The Occasional Stinky Invaders

It’s…Stink bug Time!


The fall season brings to mind many enticing images such as bonfires, fresh apples, and cool evenings; however, what you probably have not daydreamed about is the advent of stink bug season!


But ready or not, fall is on the way, and stink bugs all over Georgia are preparing to overwinter.

And if you don’t take precautions now, you may end up sharing your home with them!


What is a stink bug anyway?


Stink bugs are classified within the order Hemiptera and the family Pentatomidae. They belong to a large group of insects with piercing-sucking mouthparts (sounds lovely right?). This simply means they feed by, you guessed it, piercing the food source (typically plants) and sucking their food…think an insect drinking straw. Another typical feature of stink bugs is that they are hemiptera which means halfwing. This is pointing to the fact that they have a unique set of front wings which are leathery close to the base and look more membranous at the tip area. Most Hemiptera hold these wings flat over their backs with the membranous sections overlapping one another. Another identifying mark of the stink bug is the less-than-pleasant smell they emit. This “stink” is actually an oily substance produced by a gland on the abdomen which is used for protection. So, in effect, they are only trying to survive, and therefore…they stink. Some species spray this chemical several inches, but most aren’t really all that noticeable unless they are squished.


What do stink bugs look like?


Stink bugs are shaped something like a shield, but their exact shapes vary. This is the reason they are often referred to as shield bugs. Some are roundish while others are elongated. There are varieties that have spike-like body parts that jut out to the side or even have a “shark” fin-looking part on their backs. Flat and smooth is another look the species may display. As far as color, there is also a complex answer to what they look like as a whole. Solid-colored stink bugs are often multicolored as nymphs, and a green adult may begin life as red and black (Go Dawgs). Anyway, I digress. But, the point is that color is not always an easy identifier of a stink bug since green, brown, gray, red, and black, are all possibilities. And while we think of a stink bug being the dull brown color of the marmorated (our most commonly seen variety), the blue shield bug is actually quite lovely in its shiny blue body.  Shape is definitely more helpful in identification. Size is a variable quality as well since marmorated stink bugs are usually around 2 centimeters long while the smaller kudzu are 4-6 millimeters in length.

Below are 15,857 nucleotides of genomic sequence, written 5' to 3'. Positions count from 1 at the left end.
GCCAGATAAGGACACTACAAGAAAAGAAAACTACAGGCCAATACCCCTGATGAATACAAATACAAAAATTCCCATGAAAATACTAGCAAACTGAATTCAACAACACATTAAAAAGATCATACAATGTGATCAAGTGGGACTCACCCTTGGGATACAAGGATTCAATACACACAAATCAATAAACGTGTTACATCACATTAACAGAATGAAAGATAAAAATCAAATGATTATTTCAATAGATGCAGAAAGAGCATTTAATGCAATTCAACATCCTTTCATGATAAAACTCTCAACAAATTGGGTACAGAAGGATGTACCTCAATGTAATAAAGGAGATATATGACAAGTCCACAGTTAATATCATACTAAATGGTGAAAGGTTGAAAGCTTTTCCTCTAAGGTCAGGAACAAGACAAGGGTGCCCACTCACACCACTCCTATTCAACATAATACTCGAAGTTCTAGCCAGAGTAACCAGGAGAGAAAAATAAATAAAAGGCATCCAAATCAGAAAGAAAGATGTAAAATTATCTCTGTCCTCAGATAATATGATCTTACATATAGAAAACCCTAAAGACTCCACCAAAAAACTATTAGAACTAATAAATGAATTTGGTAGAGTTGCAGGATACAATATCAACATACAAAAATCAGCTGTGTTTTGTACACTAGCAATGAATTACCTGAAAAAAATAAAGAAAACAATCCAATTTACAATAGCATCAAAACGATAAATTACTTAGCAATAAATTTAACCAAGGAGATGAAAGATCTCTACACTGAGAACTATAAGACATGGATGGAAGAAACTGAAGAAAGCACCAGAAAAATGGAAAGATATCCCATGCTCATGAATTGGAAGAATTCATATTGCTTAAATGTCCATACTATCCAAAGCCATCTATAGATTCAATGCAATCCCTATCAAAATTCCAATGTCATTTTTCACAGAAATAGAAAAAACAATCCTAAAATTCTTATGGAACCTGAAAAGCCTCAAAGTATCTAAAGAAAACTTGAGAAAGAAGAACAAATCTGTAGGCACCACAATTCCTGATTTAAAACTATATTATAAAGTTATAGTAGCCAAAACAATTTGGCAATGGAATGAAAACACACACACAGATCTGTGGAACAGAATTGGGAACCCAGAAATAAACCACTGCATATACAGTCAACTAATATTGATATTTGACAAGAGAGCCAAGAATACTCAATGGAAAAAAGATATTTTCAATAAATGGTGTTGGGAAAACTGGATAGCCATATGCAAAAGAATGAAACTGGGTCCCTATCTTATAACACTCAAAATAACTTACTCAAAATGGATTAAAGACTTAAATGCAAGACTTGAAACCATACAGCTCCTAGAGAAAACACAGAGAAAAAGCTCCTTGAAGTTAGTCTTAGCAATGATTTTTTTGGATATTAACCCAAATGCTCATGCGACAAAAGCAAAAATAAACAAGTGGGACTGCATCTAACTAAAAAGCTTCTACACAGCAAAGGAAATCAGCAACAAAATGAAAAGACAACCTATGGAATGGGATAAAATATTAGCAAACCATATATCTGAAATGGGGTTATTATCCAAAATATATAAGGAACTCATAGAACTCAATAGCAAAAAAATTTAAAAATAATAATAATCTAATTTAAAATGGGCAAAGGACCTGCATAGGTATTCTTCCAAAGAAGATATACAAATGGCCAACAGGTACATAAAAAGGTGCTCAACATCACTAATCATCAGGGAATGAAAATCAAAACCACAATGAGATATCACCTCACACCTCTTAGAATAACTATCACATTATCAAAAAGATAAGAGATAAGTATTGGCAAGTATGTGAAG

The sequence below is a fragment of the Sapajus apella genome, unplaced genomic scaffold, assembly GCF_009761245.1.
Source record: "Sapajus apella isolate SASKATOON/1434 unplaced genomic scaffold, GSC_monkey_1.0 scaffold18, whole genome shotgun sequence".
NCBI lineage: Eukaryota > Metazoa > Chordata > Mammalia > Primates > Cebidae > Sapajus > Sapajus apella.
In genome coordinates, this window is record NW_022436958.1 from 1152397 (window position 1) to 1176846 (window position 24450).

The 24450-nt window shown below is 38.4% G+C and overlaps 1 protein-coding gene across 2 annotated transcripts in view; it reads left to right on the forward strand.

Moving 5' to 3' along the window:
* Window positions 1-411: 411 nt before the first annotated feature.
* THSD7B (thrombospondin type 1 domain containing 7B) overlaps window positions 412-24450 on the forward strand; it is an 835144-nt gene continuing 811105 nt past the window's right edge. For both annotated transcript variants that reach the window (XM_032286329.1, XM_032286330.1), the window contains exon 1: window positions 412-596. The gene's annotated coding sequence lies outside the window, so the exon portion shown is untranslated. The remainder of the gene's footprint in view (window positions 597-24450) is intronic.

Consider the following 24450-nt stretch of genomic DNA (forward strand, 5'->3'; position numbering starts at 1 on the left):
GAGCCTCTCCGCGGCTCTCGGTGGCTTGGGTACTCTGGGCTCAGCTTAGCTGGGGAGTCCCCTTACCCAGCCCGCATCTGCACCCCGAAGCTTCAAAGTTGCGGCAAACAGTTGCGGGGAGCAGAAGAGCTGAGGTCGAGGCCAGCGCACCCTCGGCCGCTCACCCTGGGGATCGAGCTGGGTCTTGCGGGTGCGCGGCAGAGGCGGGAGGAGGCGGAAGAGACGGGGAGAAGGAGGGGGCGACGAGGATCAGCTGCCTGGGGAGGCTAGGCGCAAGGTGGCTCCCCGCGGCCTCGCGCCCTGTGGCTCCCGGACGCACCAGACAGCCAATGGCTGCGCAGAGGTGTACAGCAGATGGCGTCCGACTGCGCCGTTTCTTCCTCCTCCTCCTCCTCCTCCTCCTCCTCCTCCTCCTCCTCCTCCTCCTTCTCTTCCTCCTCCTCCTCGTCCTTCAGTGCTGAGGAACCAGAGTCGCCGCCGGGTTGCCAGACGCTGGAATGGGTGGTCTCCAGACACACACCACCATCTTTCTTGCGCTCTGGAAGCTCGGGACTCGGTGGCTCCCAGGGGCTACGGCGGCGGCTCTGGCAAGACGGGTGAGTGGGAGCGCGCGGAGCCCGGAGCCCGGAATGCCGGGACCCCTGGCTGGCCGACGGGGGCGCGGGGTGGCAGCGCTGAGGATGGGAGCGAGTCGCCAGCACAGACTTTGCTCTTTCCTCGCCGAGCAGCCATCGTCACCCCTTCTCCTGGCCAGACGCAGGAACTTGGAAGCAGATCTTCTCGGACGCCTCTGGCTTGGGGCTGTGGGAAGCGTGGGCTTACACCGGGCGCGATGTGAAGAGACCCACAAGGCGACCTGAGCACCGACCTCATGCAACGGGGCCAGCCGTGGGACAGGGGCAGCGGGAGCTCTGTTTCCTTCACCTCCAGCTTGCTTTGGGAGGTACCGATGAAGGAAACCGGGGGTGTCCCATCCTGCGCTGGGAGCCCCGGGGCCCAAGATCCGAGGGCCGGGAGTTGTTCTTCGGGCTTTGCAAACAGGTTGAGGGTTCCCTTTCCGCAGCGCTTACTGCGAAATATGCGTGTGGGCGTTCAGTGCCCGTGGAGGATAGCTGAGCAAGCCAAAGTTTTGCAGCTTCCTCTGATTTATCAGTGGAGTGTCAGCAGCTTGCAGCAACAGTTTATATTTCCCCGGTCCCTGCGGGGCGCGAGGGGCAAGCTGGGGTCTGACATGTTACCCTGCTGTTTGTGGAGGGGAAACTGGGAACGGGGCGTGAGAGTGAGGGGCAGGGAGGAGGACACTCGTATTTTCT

Where did stink bugs come from anyway?


Most people believe the stink bug is an invasive species, which means it is not native to the United States. The most accepted theory seems to be that they originated in Asian countries and hitchhiked over by way of plane or ship transport. The kudzu bug is also a type of stinkbug and is often associated with its favorite food source, annoying kudzu. It is said that perhaps the kudzu bug was brought over to help us get rid of its favorite food source (and many Georgian homeowners’ worst landscaping nemesis) the kudzu vine. Whether hitchhiking or intentional, the kudzu bug is here to stay, as kudzu is certainly not making any exit plans Plus this bug is quite proliferating, having several generations every year.


What do stink bugs eat?


The brown marmorated is seen as a real threat to agriculture since it eats vegetables and fruits such as apples, cherries, corn, and soybeans. The kudzu bug has a particular love of kudzu so typically does not go after other food sources unless there is an absence of kudzu, and who are we kidding? There is no absence of kudzu in the South.